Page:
From the creator of Family Guy, comes the story about a boy’s childhood wish come true that his favorite teddy bear comes to life. Seth MacFarlane writes, directs, and stars in Ted, a live action, CG animated comedy from Universal Pictures also featuring the talents of Mark Wahlberg and Mila Kunis. Is this movie proof that Seth MacFarlane isn’t a one trick comedy pony, or is it basically “Peter Griffin as a Bear?”
In a small town just outside of Boston during the winter of 1985, an eight year old boy named Johnny Bennett is having a hard time making friends. In fact, no one wants to even be his friend. That Christmas he receives and large, cuddly, tan bear that he names Teddy. Because Johnny is such a lonely boy, he makes a special wish on that holiest of days that Teddy would be his special friend forever.
The next morning, Johnny wakes up to a miracle. Teddy is alive. News breaks world-wide and Teddy becomes a celebrity. He is on magazine covers, in newspaper articles, and even talk shows as famous as Johnny Carson. Life is great for Johnny and Teddy. They go on adventures. They play dress up. They protect each other from thunderstorms. They swear to each other that they will be “Thunder Buddies” for life.
Years pass and John is now 35 years old. As he aged, so has Ted. Now while Ted may look soft and cuddly on the outside, trapped inside is a pot smoking, booze drinking, foul-mouthed, womanizing frat boy. Women have come and gone in John’s life, but Ted was always there through thick and thin as his Thunder Buddy.
But Ted isn’t the only person in John’s life. For the last four years, he has been dating the love of his life, Lori. They live together with Ted. And while things may seem happy in their little household, tension builds between John and Lori over his constant irresponsibility and inability to grow up. Can John prove to Lori he can be a mature adult while still fulfilling the promise he made to Ted when he was eight?
When I first saw the trailer for Ted, I knew I had to see this movie. What’s not to love about a foul-mouthed, pot smoking teddy bear? Let’s face it, it is comedy gold to see something go the polar opposite of the norm. That’s why it’s hilarious to hear Betty White drop F-Bombs. But I did go into the theater with expectations and reservations. Could Seth MacFarlane (creator of the Fox television series: Family Guy, American Dad, and The Cleveland Show) prove that he could write and direct his first ever live action comedy? Would Ted be more than dick and fart jokes mixed in with nerdy pop culture references? Would Ted be funny and hold the audience’s attention from beginning to end?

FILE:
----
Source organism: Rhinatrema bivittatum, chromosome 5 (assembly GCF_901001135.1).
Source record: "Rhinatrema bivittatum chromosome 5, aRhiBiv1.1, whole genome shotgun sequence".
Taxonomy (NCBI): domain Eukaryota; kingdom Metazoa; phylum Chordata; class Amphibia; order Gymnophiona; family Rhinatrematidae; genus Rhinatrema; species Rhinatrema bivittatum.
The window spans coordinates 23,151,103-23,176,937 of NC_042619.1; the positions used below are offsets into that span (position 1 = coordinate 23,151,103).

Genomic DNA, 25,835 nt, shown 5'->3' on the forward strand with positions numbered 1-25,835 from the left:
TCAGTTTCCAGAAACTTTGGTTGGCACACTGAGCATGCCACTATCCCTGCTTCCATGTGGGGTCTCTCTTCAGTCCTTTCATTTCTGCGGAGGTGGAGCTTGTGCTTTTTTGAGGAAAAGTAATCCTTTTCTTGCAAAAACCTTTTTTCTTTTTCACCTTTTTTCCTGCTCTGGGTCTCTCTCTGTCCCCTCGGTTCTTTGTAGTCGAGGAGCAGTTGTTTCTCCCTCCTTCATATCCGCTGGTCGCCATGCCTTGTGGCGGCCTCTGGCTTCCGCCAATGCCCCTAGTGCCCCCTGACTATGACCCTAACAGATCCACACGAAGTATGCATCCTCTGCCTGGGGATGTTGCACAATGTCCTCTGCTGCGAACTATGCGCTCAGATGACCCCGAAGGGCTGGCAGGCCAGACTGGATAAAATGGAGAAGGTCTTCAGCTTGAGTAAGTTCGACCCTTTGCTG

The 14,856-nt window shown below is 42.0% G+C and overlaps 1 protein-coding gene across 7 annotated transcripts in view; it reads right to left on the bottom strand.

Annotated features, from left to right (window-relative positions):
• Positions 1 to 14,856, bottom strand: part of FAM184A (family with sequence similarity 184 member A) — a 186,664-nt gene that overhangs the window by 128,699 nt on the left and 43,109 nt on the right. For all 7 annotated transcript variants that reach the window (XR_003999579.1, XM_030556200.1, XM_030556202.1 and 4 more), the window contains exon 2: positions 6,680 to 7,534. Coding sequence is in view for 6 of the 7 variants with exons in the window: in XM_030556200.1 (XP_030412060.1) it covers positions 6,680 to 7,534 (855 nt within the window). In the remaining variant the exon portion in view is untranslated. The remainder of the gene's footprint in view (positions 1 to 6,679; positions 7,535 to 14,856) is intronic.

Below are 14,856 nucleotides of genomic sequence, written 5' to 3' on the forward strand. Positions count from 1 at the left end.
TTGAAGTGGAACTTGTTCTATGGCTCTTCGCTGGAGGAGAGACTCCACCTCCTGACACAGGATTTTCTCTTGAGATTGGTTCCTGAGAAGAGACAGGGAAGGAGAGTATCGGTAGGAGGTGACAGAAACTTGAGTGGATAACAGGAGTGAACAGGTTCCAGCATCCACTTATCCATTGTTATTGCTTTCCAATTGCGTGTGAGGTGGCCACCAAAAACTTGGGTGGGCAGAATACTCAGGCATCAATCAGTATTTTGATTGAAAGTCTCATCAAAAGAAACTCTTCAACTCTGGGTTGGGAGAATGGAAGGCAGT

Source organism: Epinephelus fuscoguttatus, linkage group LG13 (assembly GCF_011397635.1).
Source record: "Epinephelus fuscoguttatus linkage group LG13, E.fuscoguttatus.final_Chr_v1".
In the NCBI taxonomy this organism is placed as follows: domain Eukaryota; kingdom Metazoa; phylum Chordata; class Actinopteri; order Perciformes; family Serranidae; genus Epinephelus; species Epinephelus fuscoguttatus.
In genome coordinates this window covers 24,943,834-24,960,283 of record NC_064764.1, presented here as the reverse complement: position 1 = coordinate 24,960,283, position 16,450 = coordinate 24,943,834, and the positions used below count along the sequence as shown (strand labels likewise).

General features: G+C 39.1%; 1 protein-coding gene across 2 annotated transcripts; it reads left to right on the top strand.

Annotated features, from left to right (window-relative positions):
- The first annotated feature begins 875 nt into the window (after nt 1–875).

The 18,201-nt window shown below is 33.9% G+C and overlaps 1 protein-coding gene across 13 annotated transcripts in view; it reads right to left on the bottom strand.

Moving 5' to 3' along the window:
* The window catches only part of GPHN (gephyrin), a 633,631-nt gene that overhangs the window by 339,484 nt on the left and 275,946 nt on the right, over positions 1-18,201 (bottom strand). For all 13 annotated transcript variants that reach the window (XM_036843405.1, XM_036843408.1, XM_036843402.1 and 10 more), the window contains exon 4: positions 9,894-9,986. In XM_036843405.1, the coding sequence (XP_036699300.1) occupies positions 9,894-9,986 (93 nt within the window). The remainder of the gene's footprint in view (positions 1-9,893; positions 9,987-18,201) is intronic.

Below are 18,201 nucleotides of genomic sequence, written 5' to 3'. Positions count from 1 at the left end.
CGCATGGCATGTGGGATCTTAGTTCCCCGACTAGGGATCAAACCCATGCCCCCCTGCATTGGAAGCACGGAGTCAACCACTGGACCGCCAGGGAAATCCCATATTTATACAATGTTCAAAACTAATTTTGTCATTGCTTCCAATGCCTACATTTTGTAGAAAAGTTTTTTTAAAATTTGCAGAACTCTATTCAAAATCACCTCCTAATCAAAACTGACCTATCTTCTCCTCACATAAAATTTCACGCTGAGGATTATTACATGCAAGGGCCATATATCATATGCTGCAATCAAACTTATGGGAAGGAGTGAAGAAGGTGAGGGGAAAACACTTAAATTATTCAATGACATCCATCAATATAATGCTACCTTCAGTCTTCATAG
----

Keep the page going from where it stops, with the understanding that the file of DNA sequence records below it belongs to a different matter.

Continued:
To answer those questions, I have to say… Yes and No.
Let me explain. Ted is an apple that doesn’t fall very far from Family Guy’s family tree. The film is filled with racial, sexual, and raunchy humor to the beat of a big band musical score. Thrown into the mix are pop culture references galore. One being so huge that the cameo of one particular actor is a game changer to the film’s plot. There are Star Wars, Indiana Jones, E.T., and other movies that Ted either uses a visual, musical score, or straight rip off. But it’s all done out of homage to the original source material.
Another thing to compare, is that Ted is voiced by Seth MacFarlane himself, who also does the voice of Peter Griffin from Family Guy. This is a factor you cannot ignore. So much, that people have called Ted by another title: “Peter Griffin as a Bear.” And it is indeed that, except fully uncensored. The way to compare this is to the South Park creators: Matt Stone and Trey Parker. They got started by making cut up paper dolls and animating them and turning it into a stepping stone to make live action movies like BASEketball, Team America: World Police, and Orgazmo. Now while the story and characters have changed, the jokes and gags are the same.